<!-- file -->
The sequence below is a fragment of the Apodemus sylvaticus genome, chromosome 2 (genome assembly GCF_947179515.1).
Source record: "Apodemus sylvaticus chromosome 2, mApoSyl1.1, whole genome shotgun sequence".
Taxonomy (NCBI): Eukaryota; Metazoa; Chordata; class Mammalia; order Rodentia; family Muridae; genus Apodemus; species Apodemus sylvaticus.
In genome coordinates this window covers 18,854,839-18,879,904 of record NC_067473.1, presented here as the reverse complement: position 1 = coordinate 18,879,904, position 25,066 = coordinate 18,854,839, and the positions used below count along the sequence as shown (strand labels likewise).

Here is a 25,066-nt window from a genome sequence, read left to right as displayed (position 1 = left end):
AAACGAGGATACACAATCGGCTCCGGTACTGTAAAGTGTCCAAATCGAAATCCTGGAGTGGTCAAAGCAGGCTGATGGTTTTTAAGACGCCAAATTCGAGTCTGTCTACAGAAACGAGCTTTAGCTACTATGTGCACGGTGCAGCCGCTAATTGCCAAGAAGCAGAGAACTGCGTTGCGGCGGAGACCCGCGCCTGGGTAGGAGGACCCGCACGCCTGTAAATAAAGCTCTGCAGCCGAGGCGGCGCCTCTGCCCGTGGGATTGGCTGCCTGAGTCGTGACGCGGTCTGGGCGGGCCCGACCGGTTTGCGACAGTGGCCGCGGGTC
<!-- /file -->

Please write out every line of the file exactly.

The sequence below is a fragment of the Apodemus sylvaticus genome, chromosome 2 (genome assembly GCF_947179515.1).
Source record: "Apodemus sylvaticus chromosome 2, mApoSyl1.1, whole genome shotgun sequence".
Taxonomy (NCBI): Eukaryota; Metazoa; Chordata; class Mammalia; order Rodentia; family Muridae; genus Apodemus; species Apodemus sylvaticus.
In genome coordinates this window covers 18,854,839-18,879,904 of record NC_067473.1, presented here as the reverse complement: position 1 = coordinate 18,879,904, position 25,066 = coordinate 18,854,839, and the positions used below count along the sequence as shown (strand labels likewise).

Here is a 25,066-nt window from a genome sequence, read left to right as displayed (position 1 = left end):
AAACGAGGATACACAATCGGCTCCGGTACTGTAAAGTGTCCAAATCGAAATCCTGGAGTGGTCAAAGCAGGCTGATGGTTTTTAAGACGCCAAATTCGAGTCTGTCTACAGAAACGAGCTTTAGCTACTATGTGCACGGTGCAGCCGCTAATTGCCAAGAAGCAGAGAACTGCGTTGCGGCGGAGACCCGCGCCTGGGTAGGAGGACCCGCACGCCTGTAAATAAAGCTCTGCAGCCGAGGCGGCGCCTCTGCCCGTGGGATTGGCTGCCTGAGTCGTGACGCGGTCTGGGCGGGCCCGACCGGTTTGCGACAGTGGCCGCGGGTC